2. Your dog should be in a sitting position neatly with their shoulder in line with your leg. If your dog gets up gently push their bum down again with no words. Do not repeat the command.  If this is a bit sloppy at first we can tidy it up as we go along. If your dog sits, but is facing another direction they are basically giving you the finger and telling you, “I’ll sit but it’s on my terms”, gently move their bum so it’s in line with you, and repeat if they stand up. This may take a number of times to master but persevere, if you give up your dog wins.
  3. If you tell your dog to sit and they don’t, and you say it again they still don’t do it so you say it again, you have now said it 3 times, after doing this repeatedly your dog will associate the sit command with you saying it sit 3 times. Don’t say it over and over; Say it once and once only. If they don’t comply, push there bum down.
  4. Say sit and give them 1 second to comply, if they don’t you need to gently push their bum down.
  5. 1/2 hr training is equivalent to 1hr walking.  You need to not only wear your dog out physically but mentally as well and incorporating commands during a walk will do this. Dogs like boundaries and the more you train and have your dog under control the happier you and your dog will be.

Give the dog plenty of praise when they have done what has been asked of them.

 

Sit and Stay

Key command in class used for Sit Stay “Firm hand signal in front of the face with the command STAY. Stepping off with the right foot stand (location and distance required)”

* Now you have learnt the sit command you can teach them to stay, and this is done with placing your dog in the sit position and putting a firm hand in front of the dogs face with the command “Stay”. You will then be asked to step to the side of your dog and return, if your dog moves out of position return to the dog and gently push on your dog’s bum to sit and repeat exercise. Do not repeat any of the commands if your dog has not done what you asked them to do. Repeat until your dog has done what you ask, return to their side and give them plenty of praise.

Mix the stay’s gradually with standing behind the dog, in front of the dog – all directions around the dog including circling around your dog.

Remembering that:

  • Left foot is motion

  • Right foot is stationary

Give the dog plenty of praise when they have done what has been asked of them.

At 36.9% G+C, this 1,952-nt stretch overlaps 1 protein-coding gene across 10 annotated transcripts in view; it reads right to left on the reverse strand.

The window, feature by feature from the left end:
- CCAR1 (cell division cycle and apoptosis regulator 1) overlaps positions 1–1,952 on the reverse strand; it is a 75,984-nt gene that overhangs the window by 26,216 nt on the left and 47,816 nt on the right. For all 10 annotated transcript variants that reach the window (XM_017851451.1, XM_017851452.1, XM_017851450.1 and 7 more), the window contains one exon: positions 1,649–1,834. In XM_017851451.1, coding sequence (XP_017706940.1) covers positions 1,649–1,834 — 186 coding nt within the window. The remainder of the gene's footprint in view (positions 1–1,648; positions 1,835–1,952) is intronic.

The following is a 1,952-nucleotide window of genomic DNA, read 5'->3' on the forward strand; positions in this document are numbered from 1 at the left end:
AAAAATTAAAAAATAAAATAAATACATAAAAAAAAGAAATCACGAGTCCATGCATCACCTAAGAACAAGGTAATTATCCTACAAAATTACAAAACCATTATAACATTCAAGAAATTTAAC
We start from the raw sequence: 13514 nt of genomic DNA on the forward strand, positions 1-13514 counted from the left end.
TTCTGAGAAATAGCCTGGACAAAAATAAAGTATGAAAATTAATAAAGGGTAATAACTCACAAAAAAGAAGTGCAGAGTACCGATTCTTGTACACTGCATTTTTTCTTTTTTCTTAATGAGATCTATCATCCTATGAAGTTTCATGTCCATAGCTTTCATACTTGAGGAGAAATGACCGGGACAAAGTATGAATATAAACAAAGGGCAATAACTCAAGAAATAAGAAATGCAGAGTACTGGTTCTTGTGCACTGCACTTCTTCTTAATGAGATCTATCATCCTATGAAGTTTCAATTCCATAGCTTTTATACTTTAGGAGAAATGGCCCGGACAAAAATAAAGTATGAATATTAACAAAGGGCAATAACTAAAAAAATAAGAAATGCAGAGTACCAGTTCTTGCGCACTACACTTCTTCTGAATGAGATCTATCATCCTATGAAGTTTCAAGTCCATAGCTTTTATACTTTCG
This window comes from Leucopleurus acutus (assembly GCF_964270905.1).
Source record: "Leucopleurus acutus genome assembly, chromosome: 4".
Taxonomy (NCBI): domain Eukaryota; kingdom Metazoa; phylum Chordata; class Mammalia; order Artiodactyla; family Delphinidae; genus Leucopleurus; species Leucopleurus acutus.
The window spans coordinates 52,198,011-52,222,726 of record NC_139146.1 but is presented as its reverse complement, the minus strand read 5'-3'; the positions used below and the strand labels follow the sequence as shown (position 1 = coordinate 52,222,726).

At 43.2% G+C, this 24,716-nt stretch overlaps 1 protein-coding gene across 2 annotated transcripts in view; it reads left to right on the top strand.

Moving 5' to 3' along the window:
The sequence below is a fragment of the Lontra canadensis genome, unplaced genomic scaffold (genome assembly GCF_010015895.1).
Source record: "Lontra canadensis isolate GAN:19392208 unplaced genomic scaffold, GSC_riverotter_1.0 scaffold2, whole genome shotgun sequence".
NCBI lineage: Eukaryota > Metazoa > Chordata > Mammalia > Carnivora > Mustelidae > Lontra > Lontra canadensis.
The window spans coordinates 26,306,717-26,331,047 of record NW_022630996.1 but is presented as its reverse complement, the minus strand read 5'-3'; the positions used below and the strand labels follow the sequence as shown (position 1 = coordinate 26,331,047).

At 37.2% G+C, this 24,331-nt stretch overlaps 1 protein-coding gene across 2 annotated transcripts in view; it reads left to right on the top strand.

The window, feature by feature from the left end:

Below is the associated content from the run sheet for Week 1

Key Phrases – Week 1

❑ Mat Training “Using a hand indication pointing to the mat with the command ON THE MAT”

❑ Heel “Loose Lead left foot forward with the command HEEL”

❑ Sit “Lifting the lead up with the right pushing down with the left with the command SIT”

❑ Stay “Firm hand signal in front of the face with the command STAY. Stepping off with the right foot stand (location and distance required)”

Week 1 – Commands

❑ Mat Training – Demonstrate with a clients or your own dog how to do Mat training – say command once – Keep all 4 paws on mat unless lying down – beware of square dancing by dog and toes off – if dog steps off do not say anything just take back to Mat.

❑ Heel – Movement in obedience is indicated by the left foot – right means stay still. Have the dog next to you – have the lead draped loosely across your thigh – as you step forward you thigh will catch the lead and move the dog forward at the same time say the word heel.

❑ Sit – Lift the lead up with the right lead and tuck the bum under with the left. If the dog stands back up don’t say anything just resit, if the dog lies down lift back into sit.

❑ Stay – Movement in obedience is indicated by the left foot – right means stay still. Start with directly in front, watch for them moving the left foot causing the dog to break. Start with small distance and time and grow over the course. You want to do it in all directions eventually by the end of class circling the dog. If dog breaks DON’T SAY ANYTHING – place back in position and step back out. When stable return and praise.

Week 1 – Class Run

❑ 5 Mins – Introduction to course and training – information about yourself

❑ 5 Mins – Mat Training

❑ 10 Mins – Practice Mat Training

❑ 5 Mins – Heel Command

❑ 5 Mins – Practice Heel Command

❑ 5 Mins – Break for Dogs

❑ 5 Mins – Sit Command

❑ 5 Mins – Practice Sit command

❑ 5 Mins – Sit Stay Command

❑ 5 Mins – Practice Sit Stay Command

❑ 5 Mins – Close down – Final points – Let them know next weeks Commands

 

Class Starts – Week 2

* Do a site check to ensure a safe environment – complete site check form and submit to the office for filing.
* Set up class site ready for clients.
* Greet clients as they arrive and check fit of halters on dogs.
* Once all clients have arrived start class.
* Each command will need to be demonstrated by using your own dog or a clients dog.
 

In depth Description of Week 2 Commands.

 

Stand

Key command used in class

* Shortening the lead in the right hand parallel to the ground, firm hand across the face with the command “STAND”.

  • First key instruction is to ensure clients understand what parallel is.  Actually show them with a lead so that there is a visual indicator.
  • Next show them what a pistol grip is – this is crucial to being able to control the head in the correct position to limit movement during the command.
  • Next demonstrate the hand signal with the command stand and lead position next to the head using the pistol grip from the sitting position.  This is to ensure the correct movement – do this several times.